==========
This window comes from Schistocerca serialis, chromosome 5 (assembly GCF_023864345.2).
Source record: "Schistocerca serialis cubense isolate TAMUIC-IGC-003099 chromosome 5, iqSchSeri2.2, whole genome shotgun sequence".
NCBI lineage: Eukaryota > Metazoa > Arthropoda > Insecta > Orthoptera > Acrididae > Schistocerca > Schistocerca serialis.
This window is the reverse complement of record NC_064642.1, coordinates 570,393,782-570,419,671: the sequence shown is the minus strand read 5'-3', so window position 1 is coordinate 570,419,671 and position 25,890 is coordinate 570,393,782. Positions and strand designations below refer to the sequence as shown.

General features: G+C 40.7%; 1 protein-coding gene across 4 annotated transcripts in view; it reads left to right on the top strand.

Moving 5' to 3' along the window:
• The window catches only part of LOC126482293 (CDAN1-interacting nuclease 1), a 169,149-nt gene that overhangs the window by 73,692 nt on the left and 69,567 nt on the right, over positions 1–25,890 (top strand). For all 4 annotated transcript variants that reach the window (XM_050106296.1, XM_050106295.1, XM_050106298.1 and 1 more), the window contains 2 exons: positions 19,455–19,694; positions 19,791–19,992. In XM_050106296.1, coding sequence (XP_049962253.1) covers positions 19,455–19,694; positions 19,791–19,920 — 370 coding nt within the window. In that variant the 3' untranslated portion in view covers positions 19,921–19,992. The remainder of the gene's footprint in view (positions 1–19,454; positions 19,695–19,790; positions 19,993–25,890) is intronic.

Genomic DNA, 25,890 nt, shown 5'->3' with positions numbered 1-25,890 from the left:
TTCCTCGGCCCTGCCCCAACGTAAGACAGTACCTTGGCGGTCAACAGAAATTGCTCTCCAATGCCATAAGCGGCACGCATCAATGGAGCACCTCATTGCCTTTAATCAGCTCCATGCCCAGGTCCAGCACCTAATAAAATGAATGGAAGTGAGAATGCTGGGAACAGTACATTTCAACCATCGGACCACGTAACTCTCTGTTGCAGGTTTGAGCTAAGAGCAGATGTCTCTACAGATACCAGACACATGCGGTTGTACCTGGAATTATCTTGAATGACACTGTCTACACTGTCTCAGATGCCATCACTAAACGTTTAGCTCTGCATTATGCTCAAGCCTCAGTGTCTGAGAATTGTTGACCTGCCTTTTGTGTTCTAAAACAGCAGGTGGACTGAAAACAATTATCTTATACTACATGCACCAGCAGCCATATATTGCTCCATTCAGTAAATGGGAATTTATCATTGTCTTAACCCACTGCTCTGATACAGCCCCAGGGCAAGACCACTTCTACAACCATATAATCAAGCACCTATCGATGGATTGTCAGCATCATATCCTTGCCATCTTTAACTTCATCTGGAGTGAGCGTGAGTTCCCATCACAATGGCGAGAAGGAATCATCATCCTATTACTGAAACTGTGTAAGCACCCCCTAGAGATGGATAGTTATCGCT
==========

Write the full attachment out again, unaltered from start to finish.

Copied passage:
This window comes from Schistocerca serialis, chromosome 5 (assembly GCF_023864345.2).
Source record: "Schistocerca serialis cubense isolate TAMUIC-IGC-003099 chromosome 5, iqSchSeri2.2, whole genome shotgun sequence".
NCBI lineage: Eukaryota > Metazoa > Arthropoda > Insecta > Orthoptera > Acrididae > Schistocerca > Schistocerca serialis.
This window is the reverse complement of record NC_064642.1, coordinates 570,393,782-570,419,671: the sequence shown is the minus strand read 5'-3', so window position 1 is coordinate 570,419,671 and position 25,890 is coordinate 570,393,782. Positions and strand designations below refer to the sequence as shown.

General features: G+C 40.7%; 1 protein-coding gene across 4 annotated transcripts in view; it reads left to right on the top strand.

Moving 5' to 3' along the window:
• The window catches only part of LOC126482293 (CDAN1-interacting nuclease 1), a 169,149-nt gene that overhangs the window by 73,692 nt on the left and 69,567 nt on the right, over positions 1–25,890 (top strand). For all 4 annotated transcript variants that reach the window (XM_050106296.1, XM_050106295.1, XM_050106298.1 and 1 more), the window contains 2 exons: positions 19,455–19,694; positions 19,791–19,992. In XM_050106296.1, coding sequence (XP_049962253.1) covers positions 19,455–19,694; positions 19,791–19,920 — 370 coding nt within the window. In that variant the 3' untranslated portion in view covers positions 19,921–19,992. The remainder of the gene's footprint in view (positions 1–19,454; positions 19,695–19,790; positions 19,993–25,890) is intronic.

Genomic DNA, 25,890 nt, shown 5'->3' with positions numbered 1-25,890 from the left:
TTCCTCGGCCCTGCCCCAACGTAAGACAGTACCTTGGCGGTCAACAGAAATTGCTCTCCAATGCCATAAGCGGCACGCATCAATGGAGCACCTCATTGCCTTTAATCAGCTCCATGCCCAGGTCCAGCACCTAATAAAATGAATGGAAGTGAGAATGCTGGGAACAGTACATTTCAACCATCGGACCACGTAACTCTCTGTTGCAGGTTTGAGCTAAGAGCAGATGTCTCTACAGATACCAGACACATGCGGTTGTACCTGGAATTATCTTGAATGACACTGTCTACACTGTCTCAGATGCCATCACTAAACGTTTAGCTCTGCATTATGCTCAAGCCTCAGTGTCTGAGAATTGTTGACCTGCCTTTTGTGTTCTAAAACAGCAGGTGGACTGAAAACAATTATCTTATACTACATGCACCAGCAGCCATATATTGCTCCATTCAGTAAATGGGAATTTATCATTGTCTTAACCCACTGCTCTGATACAGCCCCAGGGCAAGACCACTTCTACAACCATATAATCAAGCACCTATCGATGGATTGTCAGCATCATATCCTTGCCATCTTTAACTTCATCTGGAGTGAGCGTGAGTTCCCATCACAATGGCGAGAAGGAATCATCATCCTATTACTGAAACTGTGTAAGCACCCCCTAGAGATGGATAGTTATCGCT